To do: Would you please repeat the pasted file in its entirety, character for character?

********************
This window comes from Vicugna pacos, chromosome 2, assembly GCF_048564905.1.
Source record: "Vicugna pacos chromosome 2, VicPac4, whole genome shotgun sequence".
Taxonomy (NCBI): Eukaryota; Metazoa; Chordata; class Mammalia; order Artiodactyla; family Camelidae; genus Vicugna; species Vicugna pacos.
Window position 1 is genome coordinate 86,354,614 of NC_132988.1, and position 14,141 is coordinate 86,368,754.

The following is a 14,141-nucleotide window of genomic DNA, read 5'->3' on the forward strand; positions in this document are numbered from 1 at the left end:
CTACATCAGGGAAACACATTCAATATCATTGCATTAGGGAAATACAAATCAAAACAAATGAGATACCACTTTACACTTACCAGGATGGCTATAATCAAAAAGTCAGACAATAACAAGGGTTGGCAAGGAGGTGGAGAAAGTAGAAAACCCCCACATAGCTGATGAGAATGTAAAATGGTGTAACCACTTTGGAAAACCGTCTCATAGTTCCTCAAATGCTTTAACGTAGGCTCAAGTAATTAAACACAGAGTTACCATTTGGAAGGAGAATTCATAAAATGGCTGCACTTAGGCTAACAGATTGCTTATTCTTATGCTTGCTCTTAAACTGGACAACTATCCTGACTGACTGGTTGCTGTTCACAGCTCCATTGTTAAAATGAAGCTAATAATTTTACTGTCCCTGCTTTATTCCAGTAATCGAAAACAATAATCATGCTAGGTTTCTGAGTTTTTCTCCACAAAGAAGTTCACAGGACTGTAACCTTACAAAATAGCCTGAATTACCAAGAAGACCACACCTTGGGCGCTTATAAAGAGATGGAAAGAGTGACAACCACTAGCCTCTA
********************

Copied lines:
This window comes from Vicugna pacos, chromosome 2, assembly GCF_048564905.1.
Source record: "Vicugna pacos chromosome 2, VicPac4, whole genome shotgun sequence".
Taxonomy (NCBI): Eukaryota; Metazoa; Chordata; class Mammalia; order Artiodactyla; family Camelidae; genus Vicugna; species Vicugna pacos.
Window position 1 is genome coordinate 86,354,614 of NC_132988.1, and position 14,141 is coordinate 86,368,754.

The following is a 14,141-nucleotide window of genomic DNA, read 5'->3' on the forward strand; positions in this document are numbered from 1 at the left end:
CTACATCAGGGAAACACATTCAATATCATTGCATTAGGGAAATACAAATCAAAACAAATGAGATACCACTTTACACTTACCAGGATGGCTATAATCAAAAAGTCAGACAATAACAAGGGTTGGCAAGGAGGTGGAGAAAGTAGAAAACCCCCACATAGCTGATGAGAATGTAAAATGGTGTAACCACTTTGGAAAACCGTCTCATAGTTCCTCAAATGCTTTAACGTAGGCTCAAGTAATTAAACACAGAGTTACCATTTGGAAGGAGAATTCATAAAATGGCTGCACTTAGGCTAACAGATTGCTTATTCTTATGCTTGCTCTTAAACTGGACAACTATCCTGACTGACTGGTTGCTGTTCACAGCTCCATTGTTAAAATGAAGCTAATAATTTTACTGTCCCTGCTTTATTCCAGTAATCGAAAACAATAATCATGCTAGGTTTCTGAGTTTTTCTCCACAAAGAAGTTCACAGGACTGTAACCTTACAAAATAGCCTGAATTACCAAGAAGACCACACCTTGGGCGCTTATAAAGAGATGGAAAGAGTGACAACCACTAGCCTCTA